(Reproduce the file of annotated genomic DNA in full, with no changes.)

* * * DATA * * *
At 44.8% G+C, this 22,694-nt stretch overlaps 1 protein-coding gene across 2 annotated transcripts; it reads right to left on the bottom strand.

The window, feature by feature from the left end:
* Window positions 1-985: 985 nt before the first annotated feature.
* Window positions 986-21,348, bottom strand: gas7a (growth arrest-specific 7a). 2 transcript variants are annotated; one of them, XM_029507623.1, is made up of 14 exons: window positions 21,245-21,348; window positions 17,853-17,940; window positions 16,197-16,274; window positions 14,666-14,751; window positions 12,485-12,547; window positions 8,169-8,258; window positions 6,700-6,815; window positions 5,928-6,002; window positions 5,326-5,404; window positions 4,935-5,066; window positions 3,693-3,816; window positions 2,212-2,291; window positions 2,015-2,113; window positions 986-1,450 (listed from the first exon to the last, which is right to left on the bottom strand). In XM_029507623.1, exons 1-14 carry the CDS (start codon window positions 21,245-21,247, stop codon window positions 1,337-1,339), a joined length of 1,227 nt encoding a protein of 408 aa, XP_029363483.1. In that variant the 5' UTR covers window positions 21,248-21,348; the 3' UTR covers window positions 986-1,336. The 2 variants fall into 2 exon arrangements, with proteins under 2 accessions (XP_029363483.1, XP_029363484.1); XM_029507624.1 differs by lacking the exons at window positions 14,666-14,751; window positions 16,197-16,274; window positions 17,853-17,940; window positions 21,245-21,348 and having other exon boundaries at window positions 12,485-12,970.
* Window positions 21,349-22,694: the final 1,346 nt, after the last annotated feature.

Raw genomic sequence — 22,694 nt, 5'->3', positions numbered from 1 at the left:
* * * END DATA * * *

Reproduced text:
At 44.8% G+C, this 22,694-nt stretch overlaps 1 protein-coding gene across 2 annotated transcripts; it reads right to left on the bottom strand.

The window, feature by feature from the left end:
* Window positions 1-985: 985 nt before the first annotated feature.
* Window positions 986-21,348, bottom strand: gas7a (growth arrest-specific 7a). 2 transcript variants are annotated; one of them, XM_029507623.1, is made up of 14 exons: window positions 21,245-21,348; window positions 17,853-17,940; window positions 16,197-16,274; window positions 14,666-14,751; window positions 12,485-12,547; window positions 8,169-8,258; window positions 6,700-6,815; window positions 5,928-6,002; window positions 5,326-5,404; window positions 4,935-5,066; window positions 3,693-3,816; window positions 2,212-2,291; window positions 2,015-2,113; window positions 986-1,450 (listed from the first exon to the last, which is right to left on the bottom strand). In XM_029507623.1, exons 1-14 carry the CDS (start codon window positions 21,245-21,247, stop codon window positions 1,337-1,339), a joined length of 1,227 nt encoding a protein of 408 aa, XP_029363483.1. In that variant the 5' UTR covers window positions 21,248-21,348; the 3' UTR covers window positions 986-1,336. The 2 variants fall into 2 exon arrangements, with proteins under 2 accessions (XP_029363483.1, XP_029363484.1); XM_029507624.1 differs by lacking the exons at window positions 14,666-14,751; window positions 16,197-16,274; window positions 17,853-17,940; window positions 21,245-21,348 and having other exon boundaries at window positions 12,485-12,970.
* Window positions 21,349-22,694: the final 1,346 nt, after the last annotated feature.

Raw genomic sequence — 22,694 nt, 5'->3', positions numbered from 1 at the left: